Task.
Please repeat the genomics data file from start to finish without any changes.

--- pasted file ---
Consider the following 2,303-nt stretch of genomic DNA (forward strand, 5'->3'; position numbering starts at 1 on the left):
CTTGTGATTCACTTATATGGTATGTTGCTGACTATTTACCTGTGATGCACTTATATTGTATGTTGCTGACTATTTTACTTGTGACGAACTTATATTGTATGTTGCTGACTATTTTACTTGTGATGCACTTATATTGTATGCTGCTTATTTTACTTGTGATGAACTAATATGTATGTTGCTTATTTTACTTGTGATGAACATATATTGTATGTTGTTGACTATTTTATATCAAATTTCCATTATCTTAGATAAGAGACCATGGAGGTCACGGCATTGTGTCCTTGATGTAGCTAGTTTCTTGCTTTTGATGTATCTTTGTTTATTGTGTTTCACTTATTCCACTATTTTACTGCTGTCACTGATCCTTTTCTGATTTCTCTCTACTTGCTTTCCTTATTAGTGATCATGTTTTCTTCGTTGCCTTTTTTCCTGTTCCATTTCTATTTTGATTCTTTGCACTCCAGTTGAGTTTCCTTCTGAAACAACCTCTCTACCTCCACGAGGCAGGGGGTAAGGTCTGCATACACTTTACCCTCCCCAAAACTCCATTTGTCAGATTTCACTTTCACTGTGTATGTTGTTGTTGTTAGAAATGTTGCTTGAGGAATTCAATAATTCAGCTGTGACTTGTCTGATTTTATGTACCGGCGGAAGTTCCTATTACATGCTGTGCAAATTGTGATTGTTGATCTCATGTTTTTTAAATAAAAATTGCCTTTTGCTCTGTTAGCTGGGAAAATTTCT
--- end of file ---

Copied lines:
Consider the following 2,303-nt stretch of genomic DNA (forward strand, 5'->3'; position numbering starts at 1 on the left):
CTTGTGATTCACTTATATGGTATGTTGCTGACTATTTACCTGTGATGCACTTATATTGTATGTTGCTGACTATTTTACTTGTGACGAACTTATATTGTATGTTGCTGACTATTTTACTTGTGATGCACTTATATTGTATGCTGCTTATTTTACTTGTGATGAACTAATATGTATGTTGCTTATTTTACTTGTGATGAACATATATTGTATGTTGTTGACTATTTTATATCAAATTTCCATTATCTTAGATAAGAGACCATGGAGGTCACGGCATTGTGTCCTTGATGTAGCTAGTTTCTTGCTTTTGATGTATCTTTGTTTATTGTGTTTCACTTATTCCACTATTTTACTGCTGTCACTGATCCTTTTCTGATTTCTCTCTACTTGCTTTCCTTATTAGTGATCATGTTTTCTTCGTTGCCTTTTTTCCTGTTCCATTTCTATTTTGATTCTTTGCACTCCAGTTGAGTTTCCTTCTGAAACAACCTCTCTACCTCCACGAGGCAGGGGGTAAGGTCTGCATACACTTTACCCTCCCCAAAACTCCATTTGTCAGATTTCACTTTCACTGTGTATGTTGTTGTTGTTAGAAATGTTGCTTGAGGAATTCAATAATTCAGCTGTGACTTGTCTGATTTTATGTACCGGCGGAAGTTCCTATTACATGCTGTGCAAATTGTGATTGTTGATCTCATGTTTTTTAAATAAAAATTGCCTTTTGCTCTGTTAGCTGGGAAAATTTCT